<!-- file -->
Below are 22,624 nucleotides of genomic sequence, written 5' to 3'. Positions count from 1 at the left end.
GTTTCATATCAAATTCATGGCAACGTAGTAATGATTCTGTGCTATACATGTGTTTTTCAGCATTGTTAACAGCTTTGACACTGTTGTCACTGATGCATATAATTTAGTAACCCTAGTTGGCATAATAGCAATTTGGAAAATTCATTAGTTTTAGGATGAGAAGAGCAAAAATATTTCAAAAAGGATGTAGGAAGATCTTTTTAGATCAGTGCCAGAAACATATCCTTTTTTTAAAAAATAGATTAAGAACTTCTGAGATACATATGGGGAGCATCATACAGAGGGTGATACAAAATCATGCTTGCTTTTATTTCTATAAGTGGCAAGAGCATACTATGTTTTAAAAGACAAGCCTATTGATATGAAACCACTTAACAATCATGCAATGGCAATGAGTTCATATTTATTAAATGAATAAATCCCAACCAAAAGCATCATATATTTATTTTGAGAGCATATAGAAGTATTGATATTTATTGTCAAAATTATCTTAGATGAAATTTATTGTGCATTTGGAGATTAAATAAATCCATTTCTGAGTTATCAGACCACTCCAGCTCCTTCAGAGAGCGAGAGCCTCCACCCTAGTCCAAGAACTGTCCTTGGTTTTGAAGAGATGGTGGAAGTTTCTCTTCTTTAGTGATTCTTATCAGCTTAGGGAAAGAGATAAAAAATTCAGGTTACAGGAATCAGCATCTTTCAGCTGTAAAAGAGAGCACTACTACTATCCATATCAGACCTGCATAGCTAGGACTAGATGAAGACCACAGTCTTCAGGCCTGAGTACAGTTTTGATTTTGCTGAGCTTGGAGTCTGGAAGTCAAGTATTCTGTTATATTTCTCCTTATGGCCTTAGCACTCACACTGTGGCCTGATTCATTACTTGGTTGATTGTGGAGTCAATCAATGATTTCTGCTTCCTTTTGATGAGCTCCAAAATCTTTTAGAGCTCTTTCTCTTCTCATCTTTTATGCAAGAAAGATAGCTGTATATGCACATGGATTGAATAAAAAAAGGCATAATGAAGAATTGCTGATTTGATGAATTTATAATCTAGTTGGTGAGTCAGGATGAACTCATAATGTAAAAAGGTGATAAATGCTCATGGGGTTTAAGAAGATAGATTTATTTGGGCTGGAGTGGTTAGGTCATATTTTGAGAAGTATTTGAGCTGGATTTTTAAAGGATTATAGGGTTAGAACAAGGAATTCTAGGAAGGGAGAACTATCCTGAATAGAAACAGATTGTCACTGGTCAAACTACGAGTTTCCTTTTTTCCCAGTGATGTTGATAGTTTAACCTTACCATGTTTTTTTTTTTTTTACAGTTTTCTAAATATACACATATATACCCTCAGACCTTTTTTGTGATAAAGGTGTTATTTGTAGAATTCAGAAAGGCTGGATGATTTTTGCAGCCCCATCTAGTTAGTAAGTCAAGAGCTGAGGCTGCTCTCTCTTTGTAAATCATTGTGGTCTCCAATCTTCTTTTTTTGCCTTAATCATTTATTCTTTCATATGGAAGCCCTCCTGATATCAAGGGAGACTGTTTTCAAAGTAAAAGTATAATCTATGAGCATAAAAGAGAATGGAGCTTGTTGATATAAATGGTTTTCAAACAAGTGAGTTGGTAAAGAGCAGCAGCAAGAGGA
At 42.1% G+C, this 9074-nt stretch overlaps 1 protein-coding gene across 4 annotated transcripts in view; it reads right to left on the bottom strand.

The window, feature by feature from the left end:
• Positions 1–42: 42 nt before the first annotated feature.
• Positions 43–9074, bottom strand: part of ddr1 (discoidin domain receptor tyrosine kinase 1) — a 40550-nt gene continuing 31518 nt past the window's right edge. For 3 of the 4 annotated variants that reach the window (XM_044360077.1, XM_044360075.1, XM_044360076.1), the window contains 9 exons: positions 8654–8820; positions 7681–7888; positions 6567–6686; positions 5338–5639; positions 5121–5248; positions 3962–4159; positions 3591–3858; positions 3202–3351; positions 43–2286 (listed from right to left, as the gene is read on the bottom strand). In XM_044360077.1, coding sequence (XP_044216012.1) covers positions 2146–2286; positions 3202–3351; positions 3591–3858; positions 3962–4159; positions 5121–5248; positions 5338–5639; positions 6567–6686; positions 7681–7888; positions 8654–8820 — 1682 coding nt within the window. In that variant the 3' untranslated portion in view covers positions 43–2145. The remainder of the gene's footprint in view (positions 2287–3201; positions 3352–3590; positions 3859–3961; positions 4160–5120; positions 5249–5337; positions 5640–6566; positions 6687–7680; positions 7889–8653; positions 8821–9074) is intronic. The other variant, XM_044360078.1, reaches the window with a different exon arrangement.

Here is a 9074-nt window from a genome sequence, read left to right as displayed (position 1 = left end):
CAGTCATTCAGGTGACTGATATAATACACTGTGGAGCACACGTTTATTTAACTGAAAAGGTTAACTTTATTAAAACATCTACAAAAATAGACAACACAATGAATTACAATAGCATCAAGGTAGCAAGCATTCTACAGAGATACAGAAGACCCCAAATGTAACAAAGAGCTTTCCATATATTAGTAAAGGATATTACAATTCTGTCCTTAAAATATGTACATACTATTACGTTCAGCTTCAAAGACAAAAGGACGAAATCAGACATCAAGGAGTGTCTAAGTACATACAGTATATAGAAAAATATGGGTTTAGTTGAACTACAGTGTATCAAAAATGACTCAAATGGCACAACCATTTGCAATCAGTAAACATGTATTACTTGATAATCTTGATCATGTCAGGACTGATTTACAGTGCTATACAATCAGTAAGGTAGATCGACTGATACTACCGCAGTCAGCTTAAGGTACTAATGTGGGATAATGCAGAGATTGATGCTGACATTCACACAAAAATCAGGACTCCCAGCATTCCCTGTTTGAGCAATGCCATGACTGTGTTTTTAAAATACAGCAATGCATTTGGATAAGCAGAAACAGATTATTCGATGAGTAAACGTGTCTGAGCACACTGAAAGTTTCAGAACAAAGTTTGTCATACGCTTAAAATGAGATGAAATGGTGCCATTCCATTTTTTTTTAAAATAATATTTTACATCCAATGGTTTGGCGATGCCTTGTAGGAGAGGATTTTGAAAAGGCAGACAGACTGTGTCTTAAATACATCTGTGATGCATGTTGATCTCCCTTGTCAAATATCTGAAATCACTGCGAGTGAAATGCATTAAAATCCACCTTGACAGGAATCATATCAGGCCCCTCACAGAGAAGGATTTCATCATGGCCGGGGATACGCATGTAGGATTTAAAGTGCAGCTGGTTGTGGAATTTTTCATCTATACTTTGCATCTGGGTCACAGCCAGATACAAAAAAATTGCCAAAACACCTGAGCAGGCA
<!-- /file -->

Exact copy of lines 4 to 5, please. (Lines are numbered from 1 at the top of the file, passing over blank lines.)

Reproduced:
The window, feature by feature from the left end:
• Positions 1–42: 42 nt before the first annotated feature.